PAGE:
- June 26th, 2008
- 92 Comments
The new generation of web browsers — Firefox 3, Opera 9.5 and Internet Explorer 7 — provides a feature which seems to save a lot of work for web-developers in the future, namely the Full Page Zoom. Instead of allowing users to increase and decrease the font size on a given web-site, browsers now enable users to literally scale the rendered layout including visuals and background images. Consequently, every fixed, pixel-based layout becomes "scalable"; the content area always remains within the layout box it is supposed to be in and there is no chance of producing overlapping boxes as we've seen in previous generations of web-browsers.
However, is the new zoom-technique indeed so advanced that we don't need flexible layouts any longer? With fixed layouts, designers can ensure the exact positioning of each pixel (a dream of many graphics designers comes true!) and the user can adjust the size of the layout with a scaling zoom on demand. No wonder that it's tempting to motivate the switch to fixed layouts. However, as professionals, we need to consider how reasonable it is from the professional point of view.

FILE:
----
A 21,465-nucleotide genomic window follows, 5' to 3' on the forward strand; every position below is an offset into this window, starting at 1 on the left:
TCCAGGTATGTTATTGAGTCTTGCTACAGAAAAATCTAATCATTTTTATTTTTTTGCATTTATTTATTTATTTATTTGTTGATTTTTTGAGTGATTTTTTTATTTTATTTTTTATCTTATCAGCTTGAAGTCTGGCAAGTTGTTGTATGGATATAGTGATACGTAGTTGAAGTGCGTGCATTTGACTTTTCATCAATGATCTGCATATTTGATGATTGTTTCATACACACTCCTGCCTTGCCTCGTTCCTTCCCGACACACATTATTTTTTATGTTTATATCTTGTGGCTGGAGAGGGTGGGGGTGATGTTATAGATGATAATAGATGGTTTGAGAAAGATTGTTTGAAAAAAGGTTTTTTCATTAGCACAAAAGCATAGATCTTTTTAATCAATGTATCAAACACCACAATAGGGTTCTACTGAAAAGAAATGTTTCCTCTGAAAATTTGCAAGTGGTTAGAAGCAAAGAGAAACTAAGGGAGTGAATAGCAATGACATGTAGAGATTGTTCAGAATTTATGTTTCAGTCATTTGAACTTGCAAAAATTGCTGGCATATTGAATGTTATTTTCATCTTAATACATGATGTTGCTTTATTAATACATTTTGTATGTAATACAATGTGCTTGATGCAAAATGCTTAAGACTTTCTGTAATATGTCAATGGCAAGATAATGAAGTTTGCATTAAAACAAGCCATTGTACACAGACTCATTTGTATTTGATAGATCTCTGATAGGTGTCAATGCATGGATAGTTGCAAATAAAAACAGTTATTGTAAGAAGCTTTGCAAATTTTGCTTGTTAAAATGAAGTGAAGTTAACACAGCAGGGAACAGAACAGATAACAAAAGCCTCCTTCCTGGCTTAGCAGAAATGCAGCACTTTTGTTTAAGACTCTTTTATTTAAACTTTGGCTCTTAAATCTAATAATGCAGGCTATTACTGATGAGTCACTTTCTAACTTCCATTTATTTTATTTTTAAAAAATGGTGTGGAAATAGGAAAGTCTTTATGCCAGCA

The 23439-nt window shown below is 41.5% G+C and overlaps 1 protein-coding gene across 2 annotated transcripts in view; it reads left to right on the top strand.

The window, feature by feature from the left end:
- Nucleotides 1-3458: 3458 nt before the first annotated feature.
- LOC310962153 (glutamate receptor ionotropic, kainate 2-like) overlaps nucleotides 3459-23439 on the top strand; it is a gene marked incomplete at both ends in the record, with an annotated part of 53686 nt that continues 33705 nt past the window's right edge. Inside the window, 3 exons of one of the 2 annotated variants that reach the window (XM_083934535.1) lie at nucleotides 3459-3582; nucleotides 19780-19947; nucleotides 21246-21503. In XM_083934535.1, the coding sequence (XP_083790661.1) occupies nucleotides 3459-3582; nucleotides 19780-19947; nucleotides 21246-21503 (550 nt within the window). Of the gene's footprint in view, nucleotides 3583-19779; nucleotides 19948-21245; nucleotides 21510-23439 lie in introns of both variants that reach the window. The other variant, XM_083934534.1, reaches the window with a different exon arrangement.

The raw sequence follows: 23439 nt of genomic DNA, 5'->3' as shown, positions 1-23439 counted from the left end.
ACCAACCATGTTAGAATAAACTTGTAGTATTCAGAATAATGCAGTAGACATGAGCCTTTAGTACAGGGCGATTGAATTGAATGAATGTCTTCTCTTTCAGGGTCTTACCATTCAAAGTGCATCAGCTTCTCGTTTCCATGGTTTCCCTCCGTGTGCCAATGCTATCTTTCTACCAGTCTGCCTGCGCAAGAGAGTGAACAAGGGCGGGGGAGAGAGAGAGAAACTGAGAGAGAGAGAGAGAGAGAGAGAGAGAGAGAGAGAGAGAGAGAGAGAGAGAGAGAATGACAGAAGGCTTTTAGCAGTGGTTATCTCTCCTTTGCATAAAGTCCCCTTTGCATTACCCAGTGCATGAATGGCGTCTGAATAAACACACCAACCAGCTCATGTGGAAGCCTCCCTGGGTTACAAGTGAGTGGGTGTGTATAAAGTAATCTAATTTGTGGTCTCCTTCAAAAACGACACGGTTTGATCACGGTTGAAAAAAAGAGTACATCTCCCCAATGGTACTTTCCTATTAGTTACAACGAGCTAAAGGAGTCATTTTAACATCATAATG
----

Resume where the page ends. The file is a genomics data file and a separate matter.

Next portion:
In the following let's discuss why we strongly believe that this paradigm won't lead web design to more user-friendly and accessible web-sites, why flexible layouts still remain important today and why they will become even more important in the future.Read more...